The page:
|Stuck on I-80 With No Map and No Clue|
Sometimes I’m not sure the synapses are working in the old noggin.
Heading up to the mountains this past weekend along with 499,999 of the other folks in cars from the Bay Area who were also “sneaking out early on a Friday” – we got stuck.
Always Prepared, was once my motto. And back in the old days before these hand held gizmos that have completely changed my life on a basic level around the house, but also with adventure travel and Apps for just about anything for the outdoors just short of turning into a Swiss Army Knife (where’s the retractable spoon on my iPhone???) – I used to plan the route ahead, be organized, think things through, have the alien, Reynolds Wrap looking space blanket packed “just in case.” As an outdoorsman, you were seriously: Always Prepared.
Now I just look at my co-pilot in the car and say – can you Google the next gas station/forest service road/where are we/how long do we have left/what’s our elevation/how far have we gone/ can you find the blue dot/ where’s the closest In & Out Burger for some fries and a water bottle refill??? All of this while we are already driving. Because the horror of getting stuck unprepared is less horrifying – everything is just a beep-boop-beep of a few finger presses on the phone away – information available instantly, where, before, it was a wide-open chasm of the unknown.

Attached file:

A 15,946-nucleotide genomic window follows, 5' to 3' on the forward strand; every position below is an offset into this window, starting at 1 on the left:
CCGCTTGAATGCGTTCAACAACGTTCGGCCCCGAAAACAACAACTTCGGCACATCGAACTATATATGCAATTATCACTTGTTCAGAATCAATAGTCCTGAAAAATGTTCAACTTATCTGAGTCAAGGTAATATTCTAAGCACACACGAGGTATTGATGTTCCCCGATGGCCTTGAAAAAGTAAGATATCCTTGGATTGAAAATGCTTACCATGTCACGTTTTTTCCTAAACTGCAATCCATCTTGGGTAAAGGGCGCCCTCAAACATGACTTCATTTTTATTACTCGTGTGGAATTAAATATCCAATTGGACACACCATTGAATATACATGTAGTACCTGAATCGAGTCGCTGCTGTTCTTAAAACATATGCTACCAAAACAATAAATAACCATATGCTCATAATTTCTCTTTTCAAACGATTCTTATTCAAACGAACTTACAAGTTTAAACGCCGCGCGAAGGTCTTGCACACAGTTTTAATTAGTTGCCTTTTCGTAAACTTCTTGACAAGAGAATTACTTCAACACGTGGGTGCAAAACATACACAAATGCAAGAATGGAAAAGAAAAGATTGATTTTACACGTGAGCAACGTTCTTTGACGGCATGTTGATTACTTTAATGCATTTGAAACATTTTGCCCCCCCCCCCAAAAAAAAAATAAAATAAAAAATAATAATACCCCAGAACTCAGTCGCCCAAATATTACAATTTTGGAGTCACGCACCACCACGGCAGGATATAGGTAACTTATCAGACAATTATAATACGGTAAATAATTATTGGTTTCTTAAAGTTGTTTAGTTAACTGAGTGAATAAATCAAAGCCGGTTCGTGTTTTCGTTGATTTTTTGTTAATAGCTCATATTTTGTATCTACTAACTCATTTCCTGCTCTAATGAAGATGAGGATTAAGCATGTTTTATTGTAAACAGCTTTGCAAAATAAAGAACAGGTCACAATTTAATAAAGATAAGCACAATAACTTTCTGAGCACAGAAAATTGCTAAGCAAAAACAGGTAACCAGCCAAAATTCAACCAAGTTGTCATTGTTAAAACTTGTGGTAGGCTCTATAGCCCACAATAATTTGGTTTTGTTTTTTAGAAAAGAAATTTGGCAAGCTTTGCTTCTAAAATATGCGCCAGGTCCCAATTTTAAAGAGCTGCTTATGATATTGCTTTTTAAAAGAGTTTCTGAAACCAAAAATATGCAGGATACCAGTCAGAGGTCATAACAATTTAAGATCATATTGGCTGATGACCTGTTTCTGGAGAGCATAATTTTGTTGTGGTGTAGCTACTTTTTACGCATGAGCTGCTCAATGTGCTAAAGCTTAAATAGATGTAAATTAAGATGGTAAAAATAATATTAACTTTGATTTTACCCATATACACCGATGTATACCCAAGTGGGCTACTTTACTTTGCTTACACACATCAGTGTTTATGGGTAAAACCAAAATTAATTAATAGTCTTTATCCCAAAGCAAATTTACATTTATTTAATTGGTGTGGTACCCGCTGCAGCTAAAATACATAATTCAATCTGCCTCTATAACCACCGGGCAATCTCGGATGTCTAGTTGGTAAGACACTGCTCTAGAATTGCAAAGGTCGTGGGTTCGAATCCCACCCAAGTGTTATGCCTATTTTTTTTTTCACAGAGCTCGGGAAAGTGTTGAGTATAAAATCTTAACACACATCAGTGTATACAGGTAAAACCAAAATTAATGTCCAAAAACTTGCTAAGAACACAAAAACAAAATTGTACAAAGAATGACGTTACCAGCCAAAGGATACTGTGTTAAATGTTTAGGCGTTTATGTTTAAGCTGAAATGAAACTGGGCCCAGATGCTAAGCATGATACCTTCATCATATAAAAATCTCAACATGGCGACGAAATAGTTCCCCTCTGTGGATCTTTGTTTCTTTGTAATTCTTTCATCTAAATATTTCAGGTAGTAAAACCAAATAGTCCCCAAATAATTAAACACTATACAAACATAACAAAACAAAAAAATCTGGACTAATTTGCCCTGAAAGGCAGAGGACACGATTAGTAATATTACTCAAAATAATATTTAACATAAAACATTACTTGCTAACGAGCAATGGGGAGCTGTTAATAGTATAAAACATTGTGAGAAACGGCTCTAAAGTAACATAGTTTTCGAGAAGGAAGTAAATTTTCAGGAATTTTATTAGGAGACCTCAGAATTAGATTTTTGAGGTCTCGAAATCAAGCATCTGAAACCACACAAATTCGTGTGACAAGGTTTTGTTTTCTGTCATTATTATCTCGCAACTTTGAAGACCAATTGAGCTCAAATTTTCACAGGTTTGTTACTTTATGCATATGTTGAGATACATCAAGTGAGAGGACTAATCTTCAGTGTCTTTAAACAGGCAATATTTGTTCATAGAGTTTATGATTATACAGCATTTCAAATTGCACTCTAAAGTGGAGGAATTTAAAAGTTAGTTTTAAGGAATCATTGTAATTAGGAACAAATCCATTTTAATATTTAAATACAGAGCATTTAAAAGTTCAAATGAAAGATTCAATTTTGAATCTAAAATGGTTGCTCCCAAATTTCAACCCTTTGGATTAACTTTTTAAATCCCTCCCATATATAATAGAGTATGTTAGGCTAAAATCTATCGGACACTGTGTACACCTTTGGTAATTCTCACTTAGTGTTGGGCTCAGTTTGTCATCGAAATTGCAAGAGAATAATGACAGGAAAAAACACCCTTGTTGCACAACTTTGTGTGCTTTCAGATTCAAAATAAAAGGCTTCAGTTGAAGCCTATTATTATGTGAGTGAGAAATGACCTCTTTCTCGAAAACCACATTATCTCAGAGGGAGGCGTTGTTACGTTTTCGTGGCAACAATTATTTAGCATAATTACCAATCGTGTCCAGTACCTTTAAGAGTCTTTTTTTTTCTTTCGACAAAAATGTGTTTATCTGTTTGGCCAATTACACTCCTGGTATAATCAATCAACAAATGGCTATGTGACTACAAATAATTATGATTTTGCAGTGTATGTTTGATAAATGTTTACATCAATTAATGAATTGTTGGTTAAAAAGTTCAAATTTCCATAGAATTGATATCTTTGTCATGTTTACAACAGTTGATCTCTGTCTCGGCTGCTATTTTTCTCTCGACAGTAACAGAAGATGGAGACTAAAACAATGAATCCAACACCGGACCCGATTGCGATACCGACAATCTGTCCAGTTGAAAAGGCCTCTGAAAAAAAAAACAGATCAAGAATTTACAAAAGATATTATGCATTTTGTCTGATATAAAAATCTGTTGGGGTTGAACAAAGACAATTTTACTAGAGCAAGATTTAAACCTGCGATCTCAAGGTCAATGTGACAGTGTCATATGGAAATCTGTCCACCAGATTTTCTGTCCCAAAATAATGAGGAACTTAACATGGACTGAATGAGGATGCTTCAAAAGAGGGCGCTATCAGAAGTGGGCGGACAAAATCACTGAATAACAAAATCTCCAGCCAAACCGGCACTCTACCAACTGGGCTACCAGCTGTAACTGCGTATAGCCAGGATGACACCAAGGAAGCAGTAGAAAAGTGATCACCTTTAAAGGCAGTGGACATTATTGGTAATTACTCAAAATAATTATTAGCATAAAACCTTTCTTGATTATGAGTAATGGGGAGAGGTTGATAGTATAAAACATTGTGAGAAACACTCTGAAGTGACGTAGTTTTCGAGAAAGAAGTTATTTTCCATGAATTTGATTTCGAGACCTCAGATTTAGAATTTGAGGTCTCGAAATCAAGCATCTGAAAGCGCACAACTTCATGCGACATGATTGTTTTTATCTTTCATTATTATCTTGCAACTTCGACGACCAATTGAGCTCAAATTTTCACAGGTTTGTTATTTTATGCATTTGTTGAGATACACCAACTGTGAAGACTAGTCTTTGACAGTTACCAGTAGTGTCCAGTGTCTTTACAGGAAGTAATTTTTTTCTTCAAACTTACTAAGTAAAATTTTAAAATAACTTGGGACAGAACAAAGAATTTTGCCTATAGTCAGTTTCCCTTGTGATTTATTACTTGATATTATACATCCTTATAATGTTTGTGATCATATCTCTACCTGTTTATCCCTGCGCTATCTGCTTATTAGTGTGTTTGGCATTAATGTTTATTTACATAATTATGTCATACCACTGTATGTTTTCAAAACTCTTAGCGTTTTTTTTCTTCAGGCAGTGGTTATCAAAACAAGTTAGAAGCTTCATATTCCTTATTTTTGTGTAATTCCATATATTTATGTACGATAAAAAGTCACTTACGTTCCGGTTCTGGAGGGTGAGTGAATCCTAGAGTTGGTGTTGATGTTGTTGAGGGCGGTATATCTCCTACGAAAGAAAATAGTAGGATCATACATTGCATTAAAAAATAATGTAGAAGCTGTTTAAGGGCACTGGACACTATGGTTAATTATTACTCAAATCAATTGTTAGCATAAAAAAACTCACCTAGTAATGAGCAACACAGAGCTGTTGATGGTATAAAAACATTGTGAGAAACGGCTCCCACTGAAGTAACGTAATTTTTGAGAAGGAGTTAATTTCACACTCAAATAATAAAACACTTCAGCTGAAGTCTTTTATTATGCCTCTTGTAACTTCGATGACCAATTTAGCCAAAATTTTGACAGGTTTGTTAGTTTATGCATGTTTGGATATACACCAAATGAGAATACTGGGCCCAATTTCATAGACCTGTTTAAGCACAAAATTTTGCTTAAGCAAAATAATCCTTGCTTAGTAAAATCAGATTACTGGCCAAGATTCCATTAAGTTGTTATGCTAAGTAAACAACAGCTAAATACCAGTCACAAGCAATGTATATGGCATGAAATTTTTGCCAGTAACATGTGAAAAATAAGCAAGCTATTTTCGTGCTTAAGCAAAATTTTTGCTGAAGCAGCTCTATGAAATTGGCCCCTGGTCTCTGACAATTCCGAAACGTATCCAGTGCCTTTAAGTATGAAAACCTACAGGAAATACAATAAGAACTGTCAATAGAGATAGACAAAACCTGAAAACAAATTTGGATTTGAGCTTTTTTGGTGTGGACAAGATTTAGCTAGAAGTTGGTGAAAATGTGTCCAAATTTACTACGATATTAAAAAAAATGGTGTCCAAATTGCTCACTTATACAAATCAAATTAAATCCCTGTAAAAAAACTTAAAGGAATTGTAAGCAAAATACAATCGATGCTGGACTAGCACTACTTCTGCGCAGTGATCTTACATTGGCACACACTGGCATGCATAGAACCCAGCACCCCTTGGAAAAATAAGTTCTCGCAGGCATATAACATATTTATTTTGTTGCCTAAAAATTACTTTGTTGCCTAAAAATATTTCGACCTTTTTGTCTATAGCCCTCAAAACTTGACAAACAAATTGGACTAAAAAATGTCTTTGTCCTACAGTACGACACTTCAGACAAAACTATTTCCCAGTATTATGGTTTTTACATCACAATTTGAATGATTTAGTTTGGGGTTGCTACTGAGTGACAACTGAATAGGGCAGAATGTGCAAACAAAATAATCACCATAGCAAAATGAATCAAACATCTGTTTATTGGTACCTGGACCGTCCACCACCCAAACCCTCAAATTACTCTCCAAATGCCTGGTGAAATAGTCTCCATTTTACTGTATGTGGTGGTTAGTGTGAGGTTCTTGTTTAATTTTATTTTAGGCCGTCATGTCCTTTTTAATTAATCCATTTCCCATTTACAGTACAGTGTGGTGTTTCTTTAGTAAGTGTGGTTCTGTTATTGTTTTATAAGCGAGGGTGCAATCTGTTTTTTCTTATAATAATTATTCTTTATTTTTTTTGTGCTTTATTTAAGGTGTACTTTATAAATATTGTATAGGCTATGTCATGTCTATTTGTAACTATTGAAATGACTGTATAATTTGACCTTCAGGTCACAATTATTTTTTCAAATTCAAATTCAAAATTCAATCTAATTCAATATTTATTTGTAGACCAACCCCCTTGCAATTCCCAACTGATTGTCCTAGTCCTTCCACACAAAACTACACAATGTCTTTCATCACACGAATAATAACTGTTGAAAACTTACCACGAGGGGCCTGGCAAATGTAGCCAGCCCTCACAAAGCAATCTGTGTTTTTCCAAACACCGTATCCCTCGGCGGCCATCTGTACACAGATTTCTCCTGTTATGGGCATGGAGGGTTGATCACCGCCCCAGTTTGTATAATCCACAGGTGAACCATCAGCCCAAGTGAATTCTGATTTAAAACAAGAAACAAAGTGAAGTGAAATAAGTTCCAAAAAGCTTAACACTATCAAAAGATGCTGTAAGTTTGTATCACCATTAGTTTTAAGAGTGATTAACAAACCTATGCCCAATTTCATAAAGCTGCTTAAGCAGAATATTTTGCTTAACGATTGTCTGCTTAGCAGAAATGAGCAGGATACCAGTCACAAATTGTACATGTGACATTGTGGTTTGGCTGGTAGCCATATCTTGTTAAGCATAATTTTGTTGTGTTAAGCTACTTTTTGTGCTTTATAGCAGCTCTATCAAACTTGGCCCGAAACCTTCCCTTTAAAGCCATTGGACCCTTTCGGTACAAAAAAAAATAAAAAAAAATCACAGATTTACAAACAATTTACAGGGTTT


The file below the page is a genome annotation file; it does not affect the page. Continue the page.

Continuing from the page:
So on Friday, when 499,999 of our new BFF-cars on the road and we all got stand-still stuck for three hours on Interstate 80 heading up into the mountains of Lake Tahoe due to a massive, action-movie worthy overturn of a Cement Truck, we all turned to our phones. And, our phones, in turn, turned into worthless bricks of colorful plastic. No cell phone service available… just endless, heart-tugging “searching…. searching…” going on. And, therefore, no map.
Stuck on I-80, somewhere between the Donner Dinner Party and The Last Exit Before Nowhere, we couldn’t look on a map to: a) see where we actually were, or b) come up with a Plan B – escape routes off the highway, alternate routes from 80 to our destination, turn-around loops if worse came to worse. My smart phone had rendered me a total, complete, reliant, unprepared dumb-dumb, stuck in a possibly dangerous situation.
Luckily, as I’ve been mentioning, we were with 499,999 other friends/cars stuck in the same situation. Some more prepared than we were. And they nicely shared their paper-maps and prepared-information.
But lesson learned, my friends. Next time I’m going retro and turning the lazy (and lost?) -man’s gizmo to Off and bringing a tree full of mappage… just like the good old days.
Namaste & Three Cheers. -a